By Brad Fauber
Head coaches in high school basketball will now be allowed to enter the court in an effort to break up a fight or prevent such a situation from escalating, according to the new rule approved by the National Federation of State High School Associations (NFHS) earlier this month.
Under the previous rule, coaches were only allowed to enter the court when beckoned by an official. The revision was one of five rules changes that were adopted by the NFHS Board of Directors at its annual summer meeting.
Theresia Wynns, NFHS director of sports and officials, said the revision was put in place under the thinking that coaches can provide extra assistance to officials during a physical altercation between players. That assistance could help officials better assess the situation, thereby allowing them to accurately assign the appropriate penalties.
"You hope you never get there, but in case it does the situation is open for the coaches to help," Wynns said. "This allows the coach to come on and help the officials to settle the situation down, and then the officials have the opportunity to think about who was involved and at what level were they involved, and be able to make some judgment rather than being rushed in trying to stop the fight."
Wynns also said that the presence of a coach on the floor could bring a calming effect to a tense situation given the relationship between coaches and their players, something that usually cannot be provided by the referees.
Matt Hiserman, athletic director and head basketball coach at Strasburg High School, said the revision could be a positive thing that helps resolve physical altercations more quickly.
Hiserman noted an instance during a Strasburg playoff game last season in which such a rule could have quelled a heated moment before the situation escalated.
"We had a situation in a regional basketball game at William Monroe which could have been alleviated if the official had said to us, 'Hey, come get your player,'" Hiserman said. "It would have probably been more beneficial for our coaches to go out there with us knowing [the player's] background."
Among the other rules changes, the NFHS approved the use of electronic devices during games for certain situations. Coaches are still prohibited from using any device that projects their voice to players on the court, but they will be allowed to use devices for coaching purposes and for keeping statistics.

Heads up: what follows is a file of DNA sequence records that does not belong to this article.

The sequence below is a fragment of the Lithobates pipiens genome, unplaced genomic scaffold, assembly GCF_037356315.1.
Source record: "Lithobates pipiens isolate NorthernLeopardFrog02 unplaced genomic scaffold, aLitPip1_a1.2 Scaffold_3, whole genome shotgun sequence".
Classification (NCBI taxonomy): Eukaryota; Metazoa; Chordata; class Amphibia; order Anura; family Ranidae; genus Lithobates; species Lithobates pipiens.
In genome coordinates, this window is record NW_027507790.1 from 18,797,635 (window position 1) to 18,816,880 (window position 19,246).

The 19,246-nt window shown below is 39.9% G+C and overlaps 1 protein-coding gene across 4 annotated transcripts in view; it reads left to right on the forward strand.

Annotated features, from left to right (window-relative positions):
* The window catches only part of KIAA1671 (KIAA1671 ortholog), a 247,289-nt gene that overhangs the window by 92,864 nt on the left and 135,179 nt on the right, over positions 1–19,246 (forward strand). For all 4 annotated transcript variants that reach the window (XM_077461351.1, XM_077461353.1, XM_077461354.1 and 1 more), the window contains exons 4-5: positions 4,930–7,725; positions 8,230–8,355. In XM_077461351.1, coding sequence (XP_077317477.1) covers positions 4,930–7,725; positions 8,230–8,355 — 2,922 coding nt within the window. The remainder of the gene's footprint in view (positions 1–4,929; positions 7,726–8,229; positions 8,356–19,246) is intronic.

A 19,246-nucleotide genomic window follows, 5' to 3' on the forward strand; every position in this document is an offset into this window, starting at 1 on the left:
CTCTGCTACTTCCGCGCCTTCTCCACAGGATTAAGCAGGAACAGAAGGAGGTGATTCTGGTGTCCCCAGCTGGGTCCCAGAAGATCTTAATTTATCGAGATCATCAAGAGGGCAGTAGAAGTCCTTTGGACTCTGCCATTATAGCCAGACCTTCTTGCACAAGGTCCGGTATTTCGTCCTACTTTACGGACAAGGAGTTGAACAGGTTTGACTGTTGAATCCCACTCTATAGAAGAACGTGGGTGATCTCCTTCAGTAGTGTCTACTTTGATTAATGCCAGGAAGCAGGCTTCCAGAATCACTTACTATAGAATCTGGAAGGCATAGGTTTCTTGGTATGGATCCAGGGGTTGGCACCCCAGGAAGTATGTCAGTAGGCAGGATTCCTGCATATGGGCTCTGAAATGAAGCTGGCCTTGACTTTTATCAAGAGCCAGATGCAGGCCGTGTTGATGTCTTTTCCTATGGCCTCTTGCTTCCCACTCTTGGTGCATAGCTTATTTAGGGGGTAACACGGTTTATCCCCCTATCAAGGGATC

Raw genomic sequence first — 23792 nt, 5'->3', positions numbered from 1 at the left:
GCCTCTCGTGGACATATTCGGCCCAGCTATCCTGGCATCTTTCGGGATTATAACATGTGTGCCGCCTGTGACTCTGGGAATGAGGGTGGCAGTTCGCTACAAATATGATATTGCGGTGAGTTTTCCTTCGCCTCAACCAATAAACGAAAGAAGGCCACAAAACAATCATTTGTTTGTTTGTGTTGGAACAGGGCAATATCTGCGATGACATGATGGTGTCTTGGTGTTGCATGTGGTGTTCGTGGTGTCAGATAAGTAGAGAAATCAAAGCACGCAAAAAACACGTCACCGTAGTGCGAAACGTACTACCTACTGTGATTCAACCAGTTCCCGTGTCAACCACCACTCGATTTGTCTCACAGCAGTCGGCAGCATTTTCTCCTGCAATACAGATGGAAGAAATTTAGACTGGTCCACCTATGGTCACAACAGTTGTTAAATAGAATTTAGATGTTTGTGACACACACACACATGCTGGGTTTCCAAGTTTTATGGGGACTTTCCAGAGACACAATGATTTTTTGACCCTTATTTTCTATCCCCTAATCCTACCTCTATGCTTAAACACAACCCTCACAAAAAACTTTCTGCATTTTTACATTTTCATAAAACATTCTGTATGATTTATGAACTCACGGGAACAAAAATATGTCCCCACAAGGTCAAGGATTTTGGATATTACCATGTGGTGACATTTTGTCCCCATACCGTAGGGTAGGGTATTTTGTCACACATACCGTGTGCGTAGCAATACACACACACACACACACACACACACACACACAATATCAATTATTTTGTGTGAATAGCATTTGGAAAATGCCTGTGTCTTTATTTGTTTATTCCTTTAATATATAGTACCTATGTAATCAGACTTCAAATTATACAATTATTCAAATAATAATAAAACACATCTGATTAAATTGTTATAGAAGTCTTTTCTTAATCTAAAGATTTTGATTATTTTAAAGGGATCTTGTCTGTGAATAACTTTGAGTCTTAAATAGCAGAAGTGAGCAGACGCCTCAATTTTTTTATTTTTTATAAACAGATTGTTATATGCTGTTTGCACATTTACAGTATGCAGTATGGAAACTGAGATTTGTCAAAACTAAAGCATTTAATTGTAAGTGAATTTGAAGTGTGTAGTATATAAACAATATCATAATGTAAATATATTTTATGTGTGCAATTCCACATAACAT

For example, a coach could use a tablet to illustrate pre-drawn plays or provide game video to players on the bench in order to show what players are doing right or wrong, Wynns said.
Many area schools already used devices such as tablets and iPods for collecting statistics (which was previously allowed by the NFHS), and the new rule will allow coaches more flexibility with technology.
"We're referring to just about any kind of electronic devices. We're open so long as it's not going to slow down the game and it doesn't put anyone at a disadvantage," Wynns said.
The NFHS also revised several rules regarding uniforms, including the allowance of a manufacturer's logo on jerseys. Such logos were previously forbidden in high school basketball, which became the final NFHS-sponsored sport to allow them.
Wynns said the allowance of manufacturer's logos could provide a financial benefit to some schools when it comes to buying new uniforms.
"We know that manufacturers have stock jerseys that are probably cheaper to buy than customized jerseys," Wynns said. "We're hoping that in the long run that if they're putting the logos on these stock jerseys, that it makes that uniform cheaper because [schools] don't have to get one manufactured without the logo."
Contact sports writer Brad Fauber at 540-465-5137 ext. 184, or email@example.com